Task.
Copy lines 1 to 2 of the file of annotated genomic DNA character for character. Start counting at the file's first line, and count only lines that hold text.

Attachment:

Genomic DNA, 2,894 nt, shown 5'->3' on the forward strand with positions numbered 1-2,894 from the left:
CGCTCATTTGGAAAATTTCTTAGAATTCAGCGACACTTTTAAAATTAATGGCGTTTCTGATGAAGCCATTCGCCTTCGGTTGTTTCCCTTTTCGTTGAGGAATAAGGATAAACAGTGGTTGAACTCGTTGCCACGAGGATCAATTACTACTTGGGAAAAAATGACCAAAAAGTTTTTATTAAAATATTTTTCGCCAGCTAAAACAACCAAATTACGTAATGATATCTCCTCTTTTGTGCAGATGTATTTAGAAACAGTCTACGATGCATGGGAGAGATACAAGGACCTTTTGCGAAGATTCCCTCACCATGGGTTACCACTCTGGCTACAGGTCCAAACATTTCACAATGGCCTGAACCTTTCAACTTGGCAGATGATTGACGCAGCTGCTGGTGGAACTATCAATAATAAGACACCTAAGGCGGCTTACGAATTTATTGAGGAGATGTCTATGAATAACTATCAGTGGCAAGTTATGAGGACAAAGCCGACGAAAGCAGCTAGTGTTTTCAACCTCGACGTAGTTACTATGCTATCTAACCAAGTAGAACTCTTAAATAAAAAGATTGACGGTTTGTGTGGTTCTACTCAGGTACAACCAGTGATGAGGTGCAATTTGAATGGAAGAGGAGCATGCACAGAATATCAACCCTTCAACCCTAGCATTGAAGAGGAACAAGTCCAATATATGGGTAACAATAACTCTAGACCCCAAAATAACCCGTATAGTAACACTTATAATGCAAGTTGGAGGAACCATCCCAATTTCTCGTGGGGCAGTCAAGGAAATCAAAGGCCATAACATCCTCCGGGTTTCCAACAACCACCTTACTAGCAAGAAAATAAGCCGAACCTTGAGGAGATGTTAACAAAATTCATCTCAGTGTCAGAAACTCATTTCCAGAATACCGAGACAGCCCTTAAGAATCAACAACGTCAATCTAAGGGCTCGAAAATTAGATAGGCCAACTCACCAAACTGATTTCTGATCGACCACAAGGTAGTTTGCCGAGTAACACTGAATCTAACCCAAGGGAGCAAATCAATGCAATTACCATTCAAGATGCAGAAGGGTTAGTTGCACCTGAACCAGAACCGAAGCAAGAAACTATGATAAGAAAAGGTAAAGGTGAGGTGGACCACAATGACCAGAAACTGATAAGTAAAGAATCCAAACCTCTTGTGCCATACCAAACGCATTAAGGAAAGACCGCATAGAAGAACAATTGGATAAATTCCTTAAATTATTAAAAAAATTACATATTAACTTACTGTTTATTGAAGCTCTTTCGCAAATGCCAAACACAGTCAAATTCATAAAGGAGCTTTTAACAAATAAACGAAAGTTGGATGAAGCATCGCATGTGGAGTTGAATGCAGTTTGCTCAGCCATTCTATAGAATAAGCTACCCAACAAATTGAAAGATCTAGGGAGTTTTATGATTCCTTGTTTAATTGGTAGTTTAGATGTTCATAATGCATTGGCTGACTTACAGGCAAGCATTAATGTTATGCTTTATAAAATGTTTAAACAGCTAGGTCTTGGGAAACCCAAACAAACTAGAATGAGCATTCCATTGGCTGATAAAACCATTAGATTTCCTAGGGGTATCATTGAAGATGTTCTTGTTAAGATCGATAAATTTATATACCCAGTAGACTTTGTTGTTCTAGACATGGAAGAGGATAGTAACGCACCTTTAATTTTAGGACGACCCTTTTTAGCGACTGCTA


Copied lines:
Genomic DNA, 2,894 nt, shown 5'->3' on the forward strand with positions numbered 1-2,894 from the left:
CGCTCATTTGGAAAATTTCTTAGAATTCAGCGACACTTTTAAAATTAATGGCGTTTCTGATGAAGCCATTCGCCTTCGGTTGTTTCCCTTTTCGTTGAGGAATAAGGATAAACAGTGGTTGAACTCGTTGCCACGAGGATCAATTACTACTTGGGAAAAAATGACCAAAAAGTTTTTATTAAAATATTTTTCGCCAGCTAAAACAACCAAATTACGTAATGATATCTCCTCTTTTGTGCAGATGTATTTAGAAACAGTCTACGATGCATGGGAGAGATACAAGGACCTTTTGCGAAGATTCCCTCACCATGGGTTACCACTCTGGCTACAGGTCCAAACATTTCACAATGGCCTGAACCTTTCAACTTGGCAGATGATTGACGCAGCTGCTGGTGGAACTATCAATAATAAGACACCTAAGGCGGCTTACGAATTTATTGAGGAGATGTCTATGAATAACTATCAGTGGCAAGTTATGAGGACAAAGCCGACGAAAGCAGCTAGTGTTTTCAACCTCGACGTAGTTACTATGCTATCTAACCAAGTAGAACTCTTAAATAAAAAGATTGACGGTTTGTGTGGTTCTACTCAGGTACAACCAGTGATGAGGTGCAATTTGAATGGAAGAGGAGCATGCACAGAATATCAACCCTTCAACCCTAGCATTGAAGAGGAACAAGTCCAATATATGGGTAACAATAACTCTAGACCCCAAAATAACCCGTATAGTAACACTTATAATGCAAGTTGGAGGAACCATCCCAATTTCTCGTGGGGCAGTCAAGGAAATCAAAGGCCATAACATCCTCCGGGTTTCCAACAACCACCTTACTAGCAAGAAAATAAGCCGAACCTTGAGGAGATGTTAACAAAATTCATCTCAGTGTCAGAAACTCATTTCCAGAATACCGAGACAGCCCTTAAGAATCAACAACGTCAATCTAAGGGCTCGAAAATTAGATAGGCCAACTCACCAAACTGATTTCTGATCGACCACAAGGTAGTTTGCCGAGTAACACTGAATCTAACCCAAGGGAGCAAATCAATGCAATTACCATTCAAGATGCAGAAGGGTTAGTTGCACCTGAACCAGAACCGAAGCAAGAAACTATGATAAGAAAAGGTAAAGGTGAGGTGGACCACAATGACCAGAAACTGATAAGTAAAGAATCCAAACCTCTTGTGCCATACCAAACGCATTAAGGAAAGACCGCATAGAAGAACAATTGGATAAATTCCTTAAATTATTAAAAAAATTACATATTAACTTACTGTTTATTGAAGCTCTTTCGCAAATGCCAAACACAGTCAAATTCATAAAGGAGCTTTTAACAAATAAACGAAAGTTGGATGAAGCATCGCATGTGGAGTTGAATGCAGTTTGCTCAGCCATTCTATAGAATAAGCTACCCAACAAATTGAAAGATCTAGGGAGTTTTATGATTCCTTGTTTAATTGGTAGTTTAGATGTTCATAATGCATTGGCTGACTTACAGGCAAGCATTAATGTTATGCTTTATAAAATGTTTAAACAGCTAGGTCTTGGGAAACCCAAACAAACTAGAATGAGCATTCCATTGGCTGATAAAACCATTAGATTTCCTAGGGGTATCATTGAAGATGTTCTTGTTAAGATCGATAAATTTATATACCCAGTAGACTTTGTTGTTCTAGACATGGAAGAGGATAGTAACGCACCTTTAATTTTAGGACGACCCTTTTTAGCGACTGCTA